For hardening, I believe it is a Nickel Catalyst, hydrogen and 60 degree temperature. For cracking, high temperatures are needed to vaporise the oil fractions so you need a high temperature and also a hot catalyst.

    Don't trust me completely, I was doing this from memory to test myself!

    Powdered Aluminium Oxide is the catalyst for cracking at around 400-700 degrees celsius. Perfect answer for hardening
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    (Original post by HonourableDorito)
    Can someone remind me on the conditions for hardening/hydrogenation, hydration and cracking. Thanks in advance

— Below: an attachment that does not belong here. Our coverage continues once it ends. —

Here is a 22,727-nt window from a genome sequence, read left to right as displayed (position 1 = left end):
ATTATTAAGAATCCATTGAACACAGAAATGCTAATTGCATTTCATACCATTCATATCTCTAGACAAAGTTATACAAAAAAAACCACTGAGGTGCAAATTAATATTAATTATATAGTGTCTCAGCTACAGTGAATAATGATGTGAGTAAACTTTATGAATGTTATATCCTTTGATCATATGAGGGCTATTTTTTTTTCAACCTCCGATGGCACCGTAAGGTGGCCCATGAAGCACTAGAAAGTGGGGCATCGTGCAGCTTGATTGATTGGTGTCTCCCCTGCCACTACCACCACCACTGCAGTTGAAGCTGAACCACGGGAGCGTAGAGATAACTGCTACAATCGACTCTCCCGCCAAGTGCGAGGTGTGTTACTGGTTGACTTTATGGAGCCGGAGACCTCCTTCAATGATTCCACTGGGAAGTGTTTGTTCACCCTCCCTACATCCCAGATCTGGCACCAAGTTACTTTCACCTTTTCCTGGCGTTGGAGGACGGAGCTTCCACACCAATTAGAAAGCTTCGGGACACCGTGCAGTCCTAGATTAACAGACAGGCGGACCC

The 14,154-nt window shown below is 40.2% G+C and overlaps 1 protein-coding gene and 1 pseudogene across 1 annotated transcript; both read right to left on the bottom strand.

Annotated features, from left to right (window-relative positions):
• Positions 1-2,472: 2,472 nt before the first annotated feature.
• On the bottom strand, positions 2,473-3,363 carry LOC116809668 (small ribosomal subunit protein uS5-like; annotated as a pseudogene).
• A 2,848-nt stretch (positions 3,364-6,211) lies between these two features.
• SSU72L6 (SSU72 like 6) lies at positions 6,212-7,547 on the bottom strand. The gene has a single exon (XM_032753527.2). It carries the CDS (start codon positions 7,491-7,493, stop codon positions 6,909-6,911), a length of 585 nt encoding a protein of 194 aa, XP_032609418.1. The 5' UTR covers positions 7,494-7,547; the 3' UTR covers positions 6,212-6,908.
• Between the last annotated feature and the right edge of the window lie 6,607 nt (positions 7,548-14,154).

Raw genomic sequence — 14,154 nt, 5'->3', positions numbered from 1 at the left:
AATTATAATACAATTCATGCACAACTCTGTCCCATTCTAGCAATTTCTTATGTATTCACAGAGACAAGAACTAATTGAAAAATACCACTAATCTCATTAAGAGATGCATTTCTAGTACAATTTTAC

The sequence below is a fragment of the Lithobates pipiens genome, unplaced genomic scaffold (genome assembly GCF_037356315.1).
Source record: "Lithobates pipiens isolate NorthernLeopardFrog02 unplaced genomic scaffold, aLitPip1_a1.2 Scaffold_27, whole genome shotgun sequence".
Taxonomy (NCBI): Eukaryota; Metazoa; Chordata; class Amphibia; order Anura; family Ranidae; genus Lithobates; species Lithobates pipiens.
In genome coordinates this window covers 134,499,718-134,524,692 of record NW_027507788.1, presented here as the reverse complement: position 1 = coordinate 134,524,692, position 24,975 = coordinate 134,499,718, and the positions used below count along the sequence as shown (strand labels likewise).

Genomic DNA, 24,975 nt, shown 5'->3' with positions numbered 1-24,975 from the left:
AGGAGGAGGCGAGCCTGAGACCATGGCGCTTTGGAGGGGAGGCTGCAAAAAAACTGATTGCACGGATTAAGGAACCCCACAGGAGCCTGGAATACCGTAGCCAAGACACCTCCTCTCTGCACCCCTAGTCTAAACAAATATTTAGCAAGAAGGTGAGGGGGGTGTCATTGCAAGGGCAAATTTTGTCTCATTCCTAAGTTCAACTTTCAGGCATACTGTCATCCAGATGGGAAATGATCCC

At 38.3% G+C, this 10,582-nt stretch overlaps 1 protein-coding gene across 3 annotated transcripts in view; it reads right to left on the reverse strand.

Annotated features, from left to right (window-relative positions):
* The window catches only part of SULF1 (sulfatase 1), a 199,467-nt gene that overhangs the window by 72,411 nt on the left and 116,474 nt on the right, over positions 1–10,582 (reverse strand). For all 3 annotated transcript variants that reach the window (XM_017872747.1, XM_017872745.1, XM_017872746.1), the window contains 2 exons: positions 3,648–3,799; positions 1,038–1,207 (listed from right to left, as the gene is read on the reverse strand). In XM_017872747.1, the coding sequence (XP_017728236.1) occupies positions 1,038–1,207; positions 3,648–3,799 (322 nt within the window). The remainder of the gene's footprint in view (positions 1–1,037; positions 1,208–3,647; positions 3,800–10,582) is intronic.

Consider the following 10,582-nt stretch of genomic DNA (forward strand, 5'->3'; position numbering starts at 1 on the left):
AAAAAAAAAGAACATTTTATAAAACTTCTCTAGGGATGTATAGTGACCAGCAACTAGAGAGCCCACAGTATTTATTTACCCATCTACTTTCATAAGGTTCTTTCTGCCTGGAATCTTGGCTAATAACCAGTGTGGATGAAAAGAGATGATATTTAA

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    For Hydration, it's just reacting an alkene with steam/water vapour at high temperature and high pressure
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    (Original post by Eldronyx)
    For hardening, I believe it is a Nickel Catalyst, hydrogen and 60 degree temperature. For cracking, high temperatures are needed to vaporise the oil fractions so you need a high temperature and also a hot catalyst.

    Don't trust me completely, I was doing this from memory to test myself!
    Thanks, is hardening just hydration but for vegetable oils?

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    what could they ask about the miller-urey experiment for a 6-marker, tho?
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    (Original post by snickersbar)
    what could they ask about the miller-urey experiment for a 6-marker, tho?
    How it was done and why it wasn't accepted